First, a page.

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The contraceptive pill will not fix your hormonal imbalance.
I’m sorry, but it just doesn’t work that way.
Whether you have irregular or heavy periods, acne, PCOS etc. and seek out the contraceptive pill such as the combined or progesterone only or another form of hormonal contraceptive, believe me, it will not help your hormonal imbalance. It will not fix it.
I speak from experience as someone who was put on the combined pill at sixteen-years-old due to my very heavy periods. Sure, while on the pill I did notice my periods become a little lighter and for a year or so, everything seemed fine apart from the odd spotting. But eventually, I learnt that I had oestrogen dominance, where the balance of oestrogen to progesterone in the body is very ‘off’ and this played a part in triggering my thyroid condition. In fact, it does for quite a few women.
You see, that pill, patch, injection etc. secreting hormone and messing with chemicals, just suppresses your hormones. In simple terms, it tells your brain to stop talking to your ovaries and so your ovaries think they’ve been replaced, stopping the production of hormone. By putting hormonal contraceptives in to your body, you are replacing your ovaries’ job with synthetic hormone that can go on to wreak all kinds of havoc.
Although your heavy periods, acne etc. may be gone for a while on hormonal contraceptives, it is a short-term and short-sighted solution to a hormonal imbalance.
You see, that acne, those heavy periods, those irregular periods and the PCOS, they are of course due to a hormonal imbalance and this needs addressing in order to correct it. Masking the issue with synthetic hormone only makes the problem worse. Especially when you inevitably come off the hormonal contraception one day, you will likely experience a surge in symptoms again and they’re usually even worse this time around. Even if you stay on the same contraception for years or never experienced any issues before going on the pill, you may well do after messing with these hormones.
When I came off the combined pill after five years on it, that oestrogen dominance I had before, causing the heavy periods and acne, came back even worse. As my ovaries came back online, I had a surge of hormones that caused me to break out in to acne I’d never experienced before and my periods were horrendously irregular. As I attempted to go on to another hormonal contraceptive (the progesterone only pill) I only made it worse by trying to turn my ovaries and their natural production line off and on again.
Those hormonal imbalances you have, whether they’re due to being on hormonal contraceptives or even if you had them before, need addressing. The root issue needs looking in to. Most often, it’s oestrogen dominance many of us also have alongside hypothyroidism and the link between oestrogen dominance and hypothyroidism is hard to miss, considering that for every nine or ten women that suffer from hypothyroidism, only one man does.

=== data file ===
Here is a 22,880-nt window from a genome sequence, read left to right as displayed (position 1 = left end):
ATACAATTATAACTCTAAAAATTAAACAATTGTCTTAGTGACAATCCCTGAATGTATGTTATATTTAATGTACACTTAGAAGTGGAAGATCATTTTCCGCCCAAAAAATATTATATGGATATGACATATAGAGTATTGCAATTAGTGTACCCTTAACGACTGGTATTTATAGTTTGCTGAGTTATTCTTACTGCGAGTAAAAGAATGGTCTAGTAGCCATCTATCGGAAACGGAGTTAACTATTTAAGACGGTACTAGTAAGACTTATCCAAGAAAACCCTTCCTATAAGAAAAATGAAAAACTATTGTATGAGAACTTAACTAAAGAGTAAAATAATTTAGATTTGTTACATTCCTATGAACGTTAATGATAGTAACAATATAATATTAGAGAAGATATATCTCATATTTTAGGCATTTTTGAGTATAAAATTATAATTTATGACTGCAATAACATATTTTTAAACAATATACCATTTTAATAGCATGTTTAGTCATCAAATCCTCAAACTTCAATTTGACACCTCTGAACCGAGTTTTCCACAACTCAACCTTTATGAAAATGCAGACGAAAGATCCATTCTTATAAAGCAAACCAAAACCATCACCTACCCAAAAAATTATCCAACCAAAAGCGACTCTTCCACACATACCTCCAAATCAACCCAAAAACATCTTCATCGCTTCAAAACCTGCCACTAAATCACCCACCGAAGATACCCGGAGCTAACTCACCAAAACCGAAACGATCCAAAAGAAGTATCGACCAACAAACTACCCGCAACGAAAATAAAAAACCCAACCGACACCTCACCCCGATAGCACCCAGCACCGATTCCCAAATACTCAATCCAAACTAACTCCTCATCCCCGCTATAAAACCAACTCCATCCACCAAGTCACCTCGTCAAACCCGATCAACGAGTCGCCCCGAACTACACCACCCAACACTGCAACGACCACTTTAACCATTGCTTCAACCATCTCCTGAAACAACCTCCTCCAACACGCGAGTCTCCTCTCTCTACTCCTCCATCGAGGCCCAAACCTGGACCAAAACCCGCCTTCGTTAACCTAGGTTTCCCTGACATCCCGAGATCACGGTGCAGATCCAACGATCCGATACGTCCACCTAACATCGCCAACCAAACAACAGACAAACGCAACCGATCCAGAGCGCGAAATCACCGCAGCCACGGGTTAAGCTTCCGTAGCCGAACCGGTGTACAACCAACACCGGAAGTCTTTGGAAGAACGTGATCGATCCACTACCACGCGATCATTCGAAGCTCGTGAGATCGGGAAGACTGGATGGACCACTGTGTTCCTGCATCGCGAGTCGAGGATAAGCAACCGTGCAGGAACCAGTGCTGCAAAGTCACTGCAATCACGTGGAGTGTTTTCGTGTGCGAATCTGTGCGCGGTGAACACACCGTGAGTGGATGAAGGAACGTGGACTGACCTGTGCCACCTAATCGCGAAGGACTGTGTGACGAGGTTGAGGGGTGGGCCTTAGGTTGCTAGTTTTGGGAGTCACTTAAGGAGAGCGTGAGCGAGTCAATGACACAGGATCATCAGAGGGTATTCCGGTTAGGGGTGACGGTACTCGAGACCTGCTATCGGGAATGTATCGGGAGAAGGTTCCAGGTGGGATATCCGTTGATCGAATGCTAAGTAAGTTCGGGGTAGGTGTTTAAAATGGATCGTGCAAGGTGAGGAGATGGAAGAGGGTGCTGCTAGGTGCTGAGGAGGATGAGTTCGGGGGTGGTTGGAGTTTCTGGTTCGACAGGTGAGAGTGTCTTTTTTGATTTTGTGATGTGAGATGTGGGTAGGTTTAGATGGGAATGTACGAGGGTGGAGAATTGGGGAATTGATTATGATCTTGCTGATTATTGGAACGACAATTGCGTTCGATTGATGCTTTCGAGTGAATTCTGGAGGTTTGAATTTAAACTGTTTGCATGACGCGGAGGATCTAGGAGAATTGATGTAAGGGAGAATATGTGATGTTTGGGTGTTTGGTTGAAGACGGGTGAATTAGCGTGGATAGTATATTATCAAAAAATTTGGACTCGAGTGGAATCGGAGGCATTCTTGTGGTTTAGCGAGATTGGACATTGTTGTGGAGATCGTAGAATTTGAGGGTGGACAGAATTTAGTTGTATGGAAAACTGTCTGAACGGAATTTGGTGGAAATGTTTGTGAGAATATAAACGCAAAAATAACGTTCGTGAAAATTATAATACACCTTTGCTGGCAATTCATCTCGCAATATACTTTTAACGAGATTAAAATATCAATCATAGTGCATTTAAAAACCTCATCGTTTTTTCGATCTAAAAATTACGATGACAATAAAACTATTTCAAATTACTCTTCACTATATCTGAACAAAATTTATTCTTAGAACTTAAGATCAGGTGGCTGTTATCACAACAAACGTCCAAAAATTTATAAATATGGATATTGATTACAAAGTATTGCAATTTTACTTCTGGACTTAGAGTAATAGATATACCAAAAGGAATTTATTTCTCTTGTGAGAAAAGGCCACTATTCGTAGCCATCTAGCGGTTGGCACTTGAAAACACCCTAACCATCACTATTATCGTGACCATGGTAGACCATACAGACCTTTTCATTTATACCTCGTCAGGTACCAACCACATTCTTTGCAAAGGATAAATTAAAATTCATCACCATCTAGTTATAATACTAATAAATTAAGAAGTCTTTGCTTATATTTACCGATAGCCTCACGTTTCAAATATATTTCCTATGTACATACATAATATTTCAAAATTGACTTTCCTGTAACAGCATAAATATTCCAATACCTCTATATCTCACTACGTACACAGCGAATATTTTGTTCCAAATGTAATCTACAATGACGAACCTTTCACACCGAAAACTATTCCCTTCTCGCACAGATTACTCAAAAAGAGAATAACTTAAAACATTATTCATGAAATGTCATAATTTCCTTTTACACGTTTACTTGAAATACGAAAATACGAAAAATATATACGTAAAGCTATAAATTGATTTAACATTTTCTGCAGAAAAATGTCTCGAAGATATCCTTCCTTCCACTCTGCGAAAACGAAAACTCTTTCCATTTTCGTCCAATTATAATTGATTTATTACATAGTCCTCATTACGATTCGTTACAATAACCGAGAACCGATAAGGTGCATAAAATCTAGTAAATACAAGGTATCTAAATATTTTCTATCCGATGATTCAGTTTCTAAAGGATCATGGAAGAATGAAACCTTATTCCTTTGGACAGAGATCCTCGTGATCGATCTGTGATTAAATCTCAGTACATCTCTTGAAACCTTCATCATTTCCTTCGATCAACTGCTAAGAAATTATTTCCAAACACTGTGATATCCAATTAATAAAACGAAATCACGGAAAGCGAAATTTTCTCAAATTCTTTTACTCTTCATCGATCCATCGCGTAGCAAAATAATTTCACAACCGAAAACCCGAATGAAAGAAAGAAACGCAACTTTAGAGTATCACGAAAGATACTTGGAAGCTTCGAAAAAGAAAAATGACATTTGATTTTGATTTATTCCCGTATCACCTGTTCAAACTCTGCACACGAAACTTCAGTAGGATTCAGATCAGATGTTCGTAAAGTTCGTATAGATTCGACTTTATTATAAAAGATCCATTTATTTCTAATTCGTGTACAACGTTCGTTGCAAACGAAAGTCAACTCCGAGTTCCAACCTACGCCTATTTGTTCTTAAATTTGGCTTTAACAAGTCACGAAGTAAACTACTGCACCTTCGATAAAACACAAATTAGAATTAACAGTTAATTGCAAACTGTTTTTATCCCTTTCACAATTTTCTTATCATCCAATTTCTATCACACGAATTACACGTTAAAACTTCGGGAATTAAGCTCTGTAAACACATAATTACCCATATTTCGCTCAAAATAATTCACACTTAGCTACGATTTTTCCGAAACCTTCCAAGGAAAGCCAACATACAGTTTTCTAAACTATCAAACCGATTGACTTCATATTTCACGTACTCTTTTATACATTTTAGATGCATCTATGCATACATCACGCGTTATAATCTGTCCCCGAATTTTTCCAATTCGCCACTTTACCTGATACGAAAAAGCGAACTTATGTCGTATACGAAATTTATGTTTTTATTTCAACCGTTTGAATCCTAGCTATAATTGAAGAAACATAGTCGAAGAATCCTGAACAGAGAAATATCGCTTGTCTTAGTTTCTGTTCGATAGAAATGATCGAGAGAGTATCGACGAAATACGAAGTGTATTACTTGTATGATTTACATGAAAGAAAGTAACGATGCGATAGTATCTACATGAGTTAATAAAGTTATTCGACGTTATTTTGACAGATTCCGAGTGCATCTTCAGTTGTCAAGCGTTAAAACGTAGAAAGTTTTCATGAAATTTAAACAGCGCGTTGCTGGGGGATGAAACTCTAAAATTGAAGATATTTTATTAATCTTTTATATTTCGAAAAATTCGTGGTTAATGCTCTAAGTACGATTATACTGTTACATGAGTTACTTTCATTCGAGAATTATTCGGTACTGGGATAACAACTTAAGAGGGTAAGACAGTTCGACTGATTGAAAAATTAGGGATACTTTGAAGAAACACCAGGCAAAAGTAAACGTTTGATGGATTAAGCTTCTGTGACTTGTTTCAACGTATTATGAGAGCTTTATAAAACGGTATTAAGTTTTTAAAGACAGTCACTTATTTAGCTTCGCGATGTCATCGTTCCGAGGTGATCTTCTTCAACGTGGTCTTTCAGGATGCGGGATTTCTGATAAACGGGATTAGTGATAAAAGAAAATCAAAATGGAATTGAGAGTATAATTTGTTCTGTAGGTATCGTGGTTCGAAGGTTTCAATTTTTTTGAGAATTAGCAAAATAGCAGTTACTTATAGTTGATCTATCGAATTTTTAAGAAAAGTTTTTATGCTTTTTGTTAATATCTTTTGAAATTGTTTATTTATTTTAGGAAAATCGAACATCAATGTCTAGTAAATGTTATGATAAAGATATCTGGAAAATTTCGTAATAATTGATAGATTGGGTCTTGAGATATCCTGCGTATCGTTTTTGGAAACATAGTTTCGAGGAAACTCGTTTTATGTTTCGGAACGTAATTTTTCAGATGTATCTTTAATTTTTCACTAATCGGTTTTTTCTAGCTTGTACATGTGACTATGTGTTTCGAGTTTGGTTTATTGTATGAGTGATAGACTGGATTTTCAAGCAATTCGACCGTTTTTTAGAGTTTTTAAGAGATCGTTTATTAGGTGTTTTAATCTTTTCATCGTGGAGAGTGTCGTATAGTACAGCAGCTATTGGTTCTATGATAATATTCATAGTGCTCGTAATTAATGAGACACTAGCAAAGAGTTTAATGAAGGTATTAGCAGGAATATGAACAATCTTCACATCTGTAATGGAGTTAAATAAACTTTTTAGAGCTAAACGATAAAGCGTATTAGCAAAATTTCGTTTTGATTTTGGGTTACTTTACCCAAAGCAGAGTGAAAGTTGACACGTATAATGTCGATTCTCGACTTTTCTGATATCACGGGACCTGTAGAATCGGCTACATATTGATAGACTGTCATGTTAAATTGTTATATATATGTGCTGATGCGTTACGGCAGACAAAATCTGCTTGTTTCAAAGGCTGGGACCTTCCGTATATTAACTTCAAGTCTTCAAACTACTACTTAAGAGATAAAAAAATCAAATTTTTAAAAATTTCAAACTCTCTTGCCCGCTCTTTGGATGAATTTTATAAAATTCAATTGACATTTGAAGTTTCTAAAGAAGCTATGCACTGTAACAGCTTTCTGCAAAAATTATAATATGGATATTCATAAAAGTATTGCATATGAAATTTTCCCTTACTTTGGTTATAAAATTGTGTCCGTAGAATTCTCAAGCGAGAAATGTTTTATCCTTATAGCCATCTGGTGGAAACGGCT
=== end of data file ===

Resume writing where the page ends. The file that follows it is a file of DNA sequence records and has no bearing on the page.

We also know that big hormonal shifts in a woman’s body, such as pregnancy or the menopause, or even taking hormonal contraceptives, can bring hypothyroidism to surface. I don’t doubt that attempting to treat my hormonal imbalances with the contraceptive pill helped trigger my hypothyroidism and Hashimoto’s. In fact, many medical professionals are now blaming oestrogen dominance for the cause of hypothyroidism in some cases, particularly as a trigger for the autoimmune version of hypothyroidism: Hashimoto’s Thyroiditis. Which 90% of us have. 
So please, we need to stop messing with our already out of whack oestrogen and progesterone and instead try to fix it by addressing the root issue, such as gut and/or liver health. And for those who never had a sex hormone imbalance in the first place, don’t give yourself one by messing with them!
You should also look in to addressing your gut health when it comes to sex hormone issues. Speaking from personal experience, I had a lot of work to do on my gut health when I came off hormonal contraceptives.
Have you taken the pill?
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The book Be Your Own Thyroid Advocate: When You’re Sick and Tired of Being Sick and Tired, which builds on this article in detail. Reclaim your thyroid healthy life.
Rachel Hill is the highly ranked and multi-award winning thyroid patient advocate, writer, speaker and author behind The Invisible Hypothyroidism. Her thyroid advocacy work includes authoring books, writing articles, blogging and speaking on podcasts, as well as being a board member for The American College of Thyroidology and The WEGO Health Patient Leader Advisory Board. Rachel has worked with The National Academy of Hypothyroidism, The BBC, The Mighty, Yahoo, MSN, ThyroidChange and many more. She is well-recognised as a useful contributor to the thyroid community and has received multiple awards and recognitions for her work and dedication. She has authored two books: ‘Be Your Own Thyroid Advocate‘ and ‘You, Me and Hypothyroidism‘. Rachel is British, but advocates for thyroid patients on a global scale.